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|Type:||Artigo de periódico|
|Title:||A proposal of structural models for colluvial and lateritic soil profile from southwestern Brazil on the basis of their collapsible behavior|
|Abstract:||This paper aims to propose structural models for understanding the collapsibility of a colluvial and lateritic soil by conducting oedometric tests with controlled suction executed in laboratory. The undisturbed soil samples submitted to experiments were collected by opening a trial pit in Experimental Field for Soil Mechanics and Foundations situated at the State University of Campinas, Sao Paulo, Brazil. The soil samples were characterized by means of standard geotechnical tests, chemical and mineralogical tests and mercury intrusion porosimetry. Oedometric tests with controlled suction showed the influence of matric suction on the compressibility of the soil samples. It was also observed that the higher the values of matric suction, the higher the Laboratory Collapse Potential CP. The mineralogical chemical tests indicated the presence of oxides and hydroxides of iron in the samples, compounds usually associated with cementation. The presence of mineral, such as kaolinite, gibbsite, hematite and goethite, was also observed. The impregnated thin-layer plates of the soil samples, as well as the grain-size distribution curves and mercury intrusion porosirnetry, indicated the presence of a structure formed by microaggregates. Structural models for soil collapse were proposed basing on the results obtained. There were behavioral differences in each soil sample collected at different depths. The behavior of the sample collected at a 1.5 m depth was basically influenced by matric suction. As for the samples collected at 4.5 m and 65 m, besides being both influenced by matric suction they were also influenced by the presence of cementing agents (samples collected at 4.5 m) and by the presence of more angular grains of quartz (samples collected at 65 m). (C) 2012 Elsevier B.V. All rights reserved.|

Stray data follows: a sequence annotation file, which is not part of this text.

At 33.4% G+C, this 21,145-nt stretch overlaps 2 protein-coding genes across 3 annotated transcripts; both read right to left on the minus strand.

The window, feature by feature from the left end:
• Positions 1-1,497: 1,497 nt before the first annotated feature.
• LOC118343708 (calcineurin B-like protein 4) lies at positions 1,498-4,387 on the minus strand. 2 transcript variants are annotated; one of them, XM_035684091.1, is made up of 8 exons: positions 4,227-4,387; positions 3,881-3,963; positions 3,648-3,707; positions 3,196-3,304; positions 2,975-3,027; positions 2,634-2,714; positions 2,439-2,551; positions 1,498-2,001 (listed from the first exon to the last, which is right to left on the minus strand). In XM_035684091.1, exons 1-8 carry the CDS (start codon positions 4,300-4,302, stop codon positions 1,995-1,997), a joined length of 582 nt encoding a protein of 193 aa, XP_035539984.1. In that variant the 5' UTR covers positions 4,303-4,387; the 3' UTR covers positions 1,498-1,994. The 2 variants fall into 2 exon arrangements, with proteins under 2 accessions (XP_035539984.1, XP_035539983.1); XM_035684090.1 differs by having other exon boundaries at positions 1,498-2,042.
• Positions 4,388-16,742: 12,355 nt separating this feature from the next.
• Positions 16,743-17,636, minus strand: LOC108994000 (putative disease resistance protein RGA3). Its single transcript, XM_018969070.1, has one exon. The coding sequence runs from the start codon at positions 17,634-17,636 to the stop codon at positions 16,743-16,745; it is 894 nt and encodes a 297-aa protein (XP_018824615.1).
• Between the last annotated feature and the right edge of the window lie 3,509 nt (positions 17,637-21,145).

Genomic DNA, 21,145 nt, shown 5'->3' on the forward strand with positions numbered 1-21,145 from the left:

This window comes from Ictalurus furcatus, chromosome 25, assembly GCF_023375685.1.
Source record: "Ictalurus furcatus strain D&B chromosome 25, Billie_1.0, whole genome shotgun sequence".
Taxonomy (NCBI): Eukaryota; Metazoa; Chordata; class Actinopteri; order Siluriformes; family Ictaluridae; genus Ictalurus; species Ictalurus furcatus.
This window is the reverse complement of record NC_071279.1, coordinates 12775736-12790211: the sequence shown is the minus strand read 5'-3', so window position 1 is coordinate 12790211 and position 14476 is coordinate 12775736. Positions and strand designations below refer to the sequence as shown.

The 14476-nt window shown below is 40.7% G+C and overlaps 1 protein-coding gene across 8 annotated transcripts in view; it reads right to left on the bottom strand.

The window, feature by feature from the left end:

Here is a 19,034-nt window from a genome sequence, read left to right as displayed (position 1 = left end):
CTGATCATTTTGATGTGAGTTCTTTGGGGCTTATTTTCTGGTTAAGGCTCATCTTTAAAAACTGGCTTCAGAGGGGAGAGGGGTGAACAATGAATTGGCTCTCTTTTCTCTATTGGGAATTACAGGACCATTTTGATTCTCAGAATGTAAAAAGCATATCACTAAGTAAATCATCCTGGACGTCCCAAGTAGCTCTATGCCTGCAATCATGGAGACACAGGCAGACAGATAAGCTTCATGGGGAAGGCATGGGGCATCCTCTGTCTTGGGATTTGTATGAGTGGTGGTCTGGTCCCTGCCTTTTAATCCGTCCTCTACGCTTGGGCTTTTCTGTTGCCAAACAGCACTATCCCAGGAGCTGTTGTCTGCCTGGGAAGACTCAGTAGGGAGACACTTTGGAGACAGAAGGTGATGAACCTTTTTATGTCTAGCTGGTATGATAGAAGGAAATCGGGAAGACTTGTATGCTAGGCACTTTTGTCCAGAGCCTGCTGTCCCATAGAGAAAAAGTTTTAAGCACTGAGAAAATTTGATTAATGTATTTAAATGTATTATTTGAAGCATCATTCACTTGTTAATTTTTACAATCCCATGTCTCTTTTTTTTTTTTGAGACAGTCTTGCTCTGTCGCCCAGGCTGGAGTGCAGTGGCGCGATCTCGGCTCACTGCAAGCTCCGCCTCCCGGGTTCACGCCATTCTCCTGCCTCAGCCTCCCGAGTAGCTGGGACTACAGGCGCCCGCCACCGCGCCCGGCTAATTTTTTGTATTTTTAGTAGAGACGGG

Soil compressibility behavior
|Editor:||Elsevier Science Bv|
|Appears in Collections:||Unicamp - Artigos e Outros Documentos|
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